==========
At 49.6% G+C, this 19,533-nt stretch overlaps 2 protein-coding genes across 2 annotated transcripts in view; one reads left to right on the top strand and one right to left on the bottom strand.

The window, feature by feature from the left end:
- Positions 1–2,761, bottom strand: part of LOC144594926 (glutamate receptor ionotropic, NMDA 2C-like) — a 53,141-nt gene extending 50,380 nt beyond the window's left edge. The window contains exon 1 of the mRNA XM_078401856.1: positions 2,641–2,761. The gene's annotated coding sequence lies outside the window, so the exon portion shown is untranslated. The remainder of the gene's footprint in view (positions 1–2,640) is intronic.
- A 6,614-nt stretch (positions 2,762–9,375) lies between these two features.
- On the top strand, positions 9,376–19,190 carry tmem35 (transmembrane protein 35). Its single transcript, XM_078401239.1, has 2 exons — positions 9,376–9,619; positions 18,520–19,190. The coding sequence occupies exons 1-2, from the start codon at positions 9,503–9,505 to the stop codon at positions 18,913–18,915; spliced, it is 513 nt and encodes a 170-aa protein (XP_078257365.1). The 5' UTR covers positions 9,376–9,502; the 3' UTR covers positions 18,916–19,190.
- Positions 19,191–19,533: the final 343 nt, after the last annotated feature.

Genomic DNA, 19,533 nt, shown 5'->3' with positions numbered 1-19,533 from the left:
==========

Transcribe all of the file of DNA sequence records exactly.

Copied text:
At 49.6% G+C, this 19,533-nt stretch overlaps 2 protein-coding genes across 2 annotated transcripts in view; one reads left to right on the top strand and one right to left on the bottom strand.

The window, feature by feature from the left end:
- Positions 1–2,761, bottom strand: part of LOC144594926 (glutamate receptor ionotropic, NMDA 2C-like) — a 53,141-nt gene extending 50,380 nt beyond the window's left edge. The window contains exon 1 of the mRNA XM_078401856.1: positions 2,641–2,761. The gene's annotated coding sequence lies outside the window, so the exon portion shown is untranslated. The remainder of the gene's footprint in view (positions 1–2,640) is intronic.
- A 6,614-nt stretch (positions 2,762–9,375) lies between these two features.
- On the top strand, positions 9,376–19,190 carry tmem35 (transmembrane protein 35). Its single transcript, XM_078401239.1, has 2 exons — positions 9,376–9,619; positions 18,520–19,190. The coding sequence occupies exons 1-2, from the start codon at positions 9,503–9,505 to the stop codon at positions 18,913–18,915; spliced, it is 513 nt and encodes a 170-aa protein (XP_078257365.1). The 5' UTR covers positions 9,376–9,502; the 3' UTR covers positions 18,916–19,190.
- Positions 19,191–19,533: the final 343 nt, after the last annotated feature.

Genomic DNA, 19,533 nt, shown 5'->3' with positions numbered 1-19,533 from the left: